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Beach Park Project Concerns Grow

Questions arise over costs, timing, transparency and more



Local residents have been voicing a variety of concerns about the Lions Bay Beach Park (LBBP) project recently, at council meetings, in calls to The Watershed, and online.


Prior to the closed portion of Tuesday's council meeting, these included concerns about burgeoning costs, the timing of the project and the transparency with which the project has been handled.


Speaking in the public participation element of the meeting, former councillor Fred Bain and his wife Deirdre stood up together to express concern about the lack of clarity regarding specifics of the project, as well as the timing.


"If somebody asked me what was going on with the beach park, I would have to say I have no idea," said Fred, adding that the scope of the project seems too large for what is needed.


"And it's only two and a half months to July 1," said Deirdre, noting that construction means the beach park will be unavailable to residents of Lions Bay. "I thought construction would have started a long time ago."


She also pointed out that Council has spoken of the importance of the jetty to protect the beach park. "And yet you've removed it from the grant. I've heard the cost is $190,000. It's concerning to me that we don't have money to finance it." She added that the proposed $50,000 cost for a new floating dock also wouldn't be covered by the grant.


Former councillor Norm Barmeier, who joined the meeting online, said that while he was looking forward to the completion of the project, he too was seeking clarity regarding the timing. "I was curious about how construction would be managed during the summer, and if the beach would be closed or have limited access for residents."


When Diedre Bain asked if council was planning to make their plans public, Mayor Ken Berry replied that when council approves a message, they will release it to the community.


Councillor Marcus Reuter agreed with Bain, saying he feels that promised consultation hasn't happened, and "the community likely doesn't have adequate information" as to plans for the project.


Online, resident Carmen Leeson echoed concerns about delays to the project. "I understood that the plan was to open up the ground in January, and here we are in March." He added that he couldn't see the project being completed for July 1, regardless of the promises that had been made.


Leeson was also concerned about communication with residents, and suggested that since the start time had been so delayed already, moving the construction dates back to ensure the beach would be open to the public this summer should be an option.


In response to concerns about project communications, Berry said that "at least half a dozen updates" have been produced to inform residents of the progress of the project, but since Council has been unable to agree to the wording, none of these has been released. Both Councillors Reuter and Abbott expressed disagreement with this statement.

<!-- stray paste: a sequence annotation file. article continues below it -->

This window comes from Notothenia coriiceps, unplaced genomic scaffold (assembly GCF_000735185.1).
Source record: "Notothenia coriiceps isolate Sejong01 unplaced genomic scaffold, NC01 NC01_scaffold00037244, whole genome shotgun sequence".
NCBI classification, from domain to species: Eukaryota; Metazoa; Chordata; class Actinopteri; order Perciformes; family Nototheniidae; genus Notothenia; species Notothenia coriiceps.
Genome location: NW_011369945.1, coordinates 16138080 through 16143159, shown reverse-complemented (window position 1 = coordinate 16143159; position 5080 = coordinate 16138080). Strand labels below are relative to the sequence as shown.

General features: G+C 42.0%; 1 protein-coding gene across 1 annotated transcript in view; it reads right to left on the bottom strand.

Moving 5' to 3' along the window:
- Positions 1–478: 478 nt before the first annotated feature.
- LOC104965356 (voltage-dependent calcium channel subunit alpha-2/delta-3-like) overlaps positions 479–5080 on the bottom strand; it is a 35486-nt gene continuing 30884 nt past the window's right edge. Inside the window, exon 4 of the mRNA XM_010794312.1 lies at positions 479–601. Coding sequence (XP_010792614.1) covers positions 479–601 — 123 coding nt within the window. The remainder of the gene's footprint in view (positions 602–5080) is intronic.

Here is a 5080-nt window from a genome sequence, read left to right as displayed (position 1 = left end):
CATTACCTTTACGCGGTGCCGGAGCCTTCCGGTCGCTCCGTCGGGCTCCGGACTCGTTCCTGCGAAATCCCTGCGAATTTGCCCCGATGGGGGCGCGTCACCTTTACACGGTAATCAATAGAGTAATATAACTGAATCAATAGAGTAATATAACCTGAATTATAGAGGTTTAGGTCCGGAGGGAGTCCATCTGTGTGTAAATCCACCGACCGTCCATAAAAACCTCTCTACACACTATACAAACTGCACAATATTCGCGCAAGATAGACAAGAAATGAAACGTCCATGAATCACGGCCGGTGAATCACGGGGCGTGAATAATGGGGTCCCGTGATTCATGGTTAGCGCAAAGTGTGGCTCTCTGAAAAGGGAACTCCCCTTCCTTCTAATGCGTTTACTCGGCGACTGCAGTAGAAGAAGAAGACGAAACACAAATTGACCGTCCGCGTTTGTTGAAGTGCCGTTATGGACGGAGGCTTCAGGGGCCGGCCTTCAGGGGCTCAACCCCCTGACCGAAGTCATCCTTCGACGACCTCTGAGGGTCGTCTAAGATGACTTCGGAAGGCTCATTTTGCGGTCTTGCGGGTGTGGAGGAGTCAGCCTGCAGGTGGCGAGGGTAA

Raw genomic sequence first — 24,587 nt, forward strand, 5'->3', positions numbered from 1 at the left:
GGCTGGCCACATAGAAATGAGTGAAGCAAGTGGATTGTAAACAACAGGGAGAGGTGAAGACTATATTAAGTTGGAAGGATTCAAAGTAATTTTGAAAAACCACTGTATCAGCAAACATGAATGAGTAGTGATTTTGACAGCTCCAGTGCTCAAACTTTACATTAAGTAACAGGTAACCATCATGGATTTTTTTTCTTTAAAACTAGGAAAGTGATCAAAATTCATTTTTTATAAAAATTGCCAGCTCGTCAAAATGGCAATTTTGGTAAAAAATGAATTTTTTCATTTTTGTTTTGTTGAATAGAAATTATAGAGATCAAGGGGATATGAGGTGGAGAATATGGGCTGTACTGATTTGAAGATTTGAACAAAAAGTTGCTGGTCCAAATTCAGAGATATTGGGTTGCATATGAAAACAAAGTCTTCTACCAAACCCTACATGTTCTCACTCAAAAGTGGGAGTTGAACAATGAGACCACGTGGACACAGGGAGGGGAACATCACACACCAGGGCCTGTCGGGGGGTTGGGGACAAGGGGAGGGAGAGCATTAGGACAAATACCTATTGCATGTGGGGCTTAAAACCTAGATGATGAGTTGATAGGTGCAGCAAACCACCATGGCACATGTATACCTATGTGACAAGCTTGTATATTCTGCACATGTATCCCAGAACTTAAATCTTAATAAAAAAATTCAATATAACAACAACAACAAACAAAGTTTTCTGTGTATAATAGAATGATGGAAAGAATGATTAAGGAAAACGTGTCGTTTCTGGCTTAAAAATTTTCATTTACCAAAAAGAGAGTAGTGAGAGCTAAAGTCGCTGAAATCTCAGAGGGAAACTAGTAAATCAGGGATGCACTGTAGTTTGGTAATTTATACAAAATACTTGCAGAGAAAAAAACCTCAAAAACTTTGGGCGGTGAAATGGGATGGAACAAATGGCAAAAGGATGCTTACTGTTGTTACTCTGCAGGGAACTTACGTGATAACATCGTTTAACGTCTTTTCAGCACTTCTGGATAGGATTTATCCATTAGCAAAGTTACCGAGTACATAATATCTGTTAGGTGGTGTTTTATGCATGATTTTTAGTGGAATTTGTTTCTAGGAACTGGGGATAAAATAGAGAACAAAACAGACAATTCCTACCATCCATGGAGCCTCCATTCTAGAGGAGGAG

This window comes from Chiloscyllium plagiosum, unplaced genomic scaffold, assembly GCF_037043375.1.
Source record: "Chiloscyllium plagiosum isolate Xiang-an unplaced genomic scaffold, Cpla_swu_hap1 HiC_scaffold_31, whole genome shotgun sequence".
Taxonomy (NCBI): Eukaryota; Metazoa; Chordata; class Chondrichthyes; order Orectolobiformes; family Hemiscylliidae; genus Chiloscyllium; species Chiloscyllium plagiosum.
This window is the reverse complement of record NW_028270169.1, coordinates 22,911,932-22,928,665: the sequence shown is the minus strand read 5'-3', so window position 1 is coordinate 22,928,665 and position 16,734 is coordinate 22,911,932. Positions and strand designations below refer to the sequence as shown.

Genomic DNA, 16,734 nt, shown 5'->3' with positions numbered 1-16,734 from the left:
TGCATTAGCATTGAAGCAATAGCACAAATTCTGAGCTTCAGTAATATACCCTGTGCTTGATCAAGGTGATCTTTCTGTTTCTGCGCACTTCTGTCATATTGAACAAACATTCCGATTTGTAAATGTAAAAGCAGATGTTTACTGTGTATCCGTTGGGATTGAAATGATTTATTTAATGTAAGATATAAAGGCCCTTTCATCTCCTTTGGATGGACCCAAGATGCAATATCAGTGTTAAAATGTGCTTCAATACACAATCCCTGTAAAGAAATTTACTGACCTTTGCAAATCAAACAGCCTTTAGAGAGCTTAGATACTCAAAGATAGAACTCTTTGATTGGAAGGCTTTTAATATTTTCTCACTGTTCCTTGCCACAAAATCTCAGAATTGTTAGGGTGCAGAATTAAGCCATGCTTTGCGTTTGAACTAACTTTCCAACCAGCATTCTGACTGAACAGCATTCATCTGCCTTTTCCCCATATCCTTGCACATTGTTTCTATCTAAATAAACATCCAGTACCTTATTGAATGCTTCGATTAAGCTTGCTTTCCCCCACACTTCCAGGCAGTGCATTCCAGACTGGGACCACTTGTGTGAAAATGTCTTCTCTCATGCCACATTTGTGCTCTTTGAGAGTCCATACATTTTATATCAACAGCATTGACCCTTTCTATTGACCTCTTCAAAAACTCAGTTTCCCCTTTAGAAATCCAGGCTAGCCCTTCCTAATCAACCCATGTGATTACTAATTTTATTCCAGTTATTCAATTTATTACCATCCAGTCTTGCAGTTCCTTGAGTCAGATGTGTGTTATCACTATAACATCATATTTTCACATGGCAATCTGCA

Leeson said he's unclear what the hold-ups are, and suggested that sharing progress reports might result in public feedback, which could help Council find a resolution.


Resident Penny Nelson called in to say she was a member of one of the original working groups, and her concern is that there has been no communication to residents regarding the increasing costs of the project.


Citing the increases from originally-budgeted costs, she said "this is a prime example of a project that seems to be overrunning its budget, and as a taxpayer, I think we need to know what it's going to cost us."


Nelson echoed the call for a delay to the project, to allow more time for a closer look at the costs and why they are going so high.


In addition to the concerns expressed at the Tuesday meeting, several residents who contacted The Watershed this week pointed to the proposed timeline of the project. The posted bid listing specifies a 14-week construction window. For the job to be completed by the proposed Canada Day date, construction would need to begin this coming week, with no margin of error for delays.


Questions also remain about whether the changing scope of the project will impact the delivery of the grant. The province's press release from August, 2021 said the revitalization project would replace a number of structures "to improve accessibility and the quality of community infrastructure." These included a new washroom, playground structures, a new boat storage rack, a rehabilitated jetty and accessible pathways to the beach and covered picnic areas. The jetty and boat storage rack have both since been removed from the project.


Since the meeting, a petition has been circulating among residents via email, calling for "a return to fiscal prudence" with regard to the LBBP and citing projected overruns from the latest report (found HERE, beginning on page 60 of the February 20 council meeting agenda).


The next regular council meeting is scheduled for March 19 at 6 p.m.


Have thoughts to share? Leave your comments below, or email us at editor@lionsbaywatershed.ca







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If I understand correctly, we've lost the LB Beach Park Committee as per the Village Update today... Such a shame - a big thank you to those who dedicated countless hours on the committee. I appreciate your efforts.

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